[Electronic Antiquity]

ELECTRONIC ANTIQUITY:
COMMUNICATING THE CLASSICS

Current Editor
Terry Papillon, Terry.Papillon@vt.edu
Volume 1, Number 6
November 1993


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KINGSHIP AND THE ORGANIZATION OF POWER IN GREEK SOCIETY

6-7 December 1993

1993 Conference
of the
Program in Aegean Scripts and Prehistory
Department of Classics
University of Texas at Austin

The aim of this conference is to investigate aspects of the organization and control of power within Greek society from the Mycenaean period into the Hellenistic period. It is being organized around the visit to PASP of Pierre Carlier of the Universite de Nancy, one of the leading authorities on the historical development of Greek kingship. His major work in this area is La Royaute en Grece avant Alexandre (Strasbourg 1984). He is also the author of a general study on the life and career of Demosthenes (1990). We hope especially to deal with the the origin and ideological basis of the institution of kingship in the Mycenaean period and to trace how the institution developed and was transformed through time.

Session 1: Proto-History Monday December 6

Pierre Carlier, Universite de Nancy: "Second thoughts on Mycenaean kingship" (resp. R. Palmer)
Sara Kimball, University of Texas at Austin: "Hittite kings and queens" (resp. Stieglitz)
Robert Stieglitz, Rutgers University: "The Ideology of Divine Kingship at Ugarit" (resp. Kimball)
Tom Palaima, UT Austin: "The Origin and Ideology of Mycenaean Kingship" (resp. Haskell)
Kevin Cauley, UT Austin: "The royal symbolism of the scepter: Mycenaean, Hittite, Hebraic" (resp. Reilly)
Carol Thomas, University of Washington: "Monarchy in ruins" (resp. Perlman)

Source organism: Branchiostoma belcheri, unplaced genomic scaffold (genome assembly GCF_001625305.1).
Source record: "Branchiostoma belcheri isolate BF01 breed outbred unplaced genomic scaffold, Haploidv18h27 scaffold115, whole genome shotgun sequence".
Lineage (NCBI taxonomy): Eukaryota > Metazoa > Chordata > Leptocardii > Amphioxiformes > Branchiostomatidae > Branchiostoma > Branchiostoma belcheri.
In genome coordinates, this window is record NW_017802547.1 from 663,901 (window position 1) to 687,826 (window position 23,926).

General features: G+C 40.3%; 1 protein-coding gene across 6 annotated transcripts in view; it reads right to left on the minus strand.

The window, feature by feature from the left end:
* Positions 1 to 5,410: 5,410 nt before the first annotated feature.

Cynthia W. Shelmerdine, UT Austin: Closing Commentary

Session 2: History Tuesday December 7

Paula Perlman, UT Austin: "Public Authority and Social Organization in Early Gortyn and Knossos" (resp. Lenz)
Pierre Carlier, Universite de Nancy: "The regal law of succession in Sparta." (resp. Thomas)
John Lenz, Texas A&M: "'It Is Not Bad to Be a King' (Od. 1.362): Kings and Councils of Kings in Homer and the Early Polis" (resp. Sealey)
Raphael Sealey, Berkeley: "IG I3, 104 lines 11-12 dikazen de tos basileas in the Athenian law of homicide" (resp. Gagarin)
Greta Ham, UT Austin: "Ethnology and Kingship in Aristotle" (resp. Green)
Peter Green, UT Austin: "Delivering the Go(o)ds: Euhemerism and the Hellenistic Divine Kingship" (resp. Ham)

Jackie Long, UT Austin, and Carin Green, University of Iowa: Closing Comments

All participants have written articles or books dealing with rulers and/or political and economic systems in ancient societies:

Emmett L. Bennett, Jr., professor emeritus University of Wisconsin and adjunct professor of Classics UT Austin: Minoan and Mycenaean scripts.
Michael Gagarin, professor and chair of Classics at UT Austin: Greek law.
Carin Green, assistant professor of Classics at University of Iowa: Roman intellectual history and Roman ruler ideology.
Halford Haskell, associate professor of Classics at Southwestern University: Bronze Age trade, stirrup jars and their implications for Mycenaean political and economic organization.
Jackie Long, assistant professor of Classics at UT Austin: Ruler ideology in imperial Rome.
Ruth Palmer, visiting scholar at PASP UT Austin: Greek Bronze Age economy, Linear B.
Kent Reilly, assistant professor of anthropology at Southwest Texas State University: Development of political ideology and its symbolic images in Middle Formative Mesoamerica (900-500 B.C.).
Cynthia W. Shelmerdine, associate professor of Classics at UT Austin: Bronze Age archaeology, Mycenaean Studies.

Electronic Antiquity Vol. 1 Issue 6 - November 1993
edited by Peter Toohey and Ian Worthington
antiquity-editor@classics.utas.edu.au
ISSN 1320-3606



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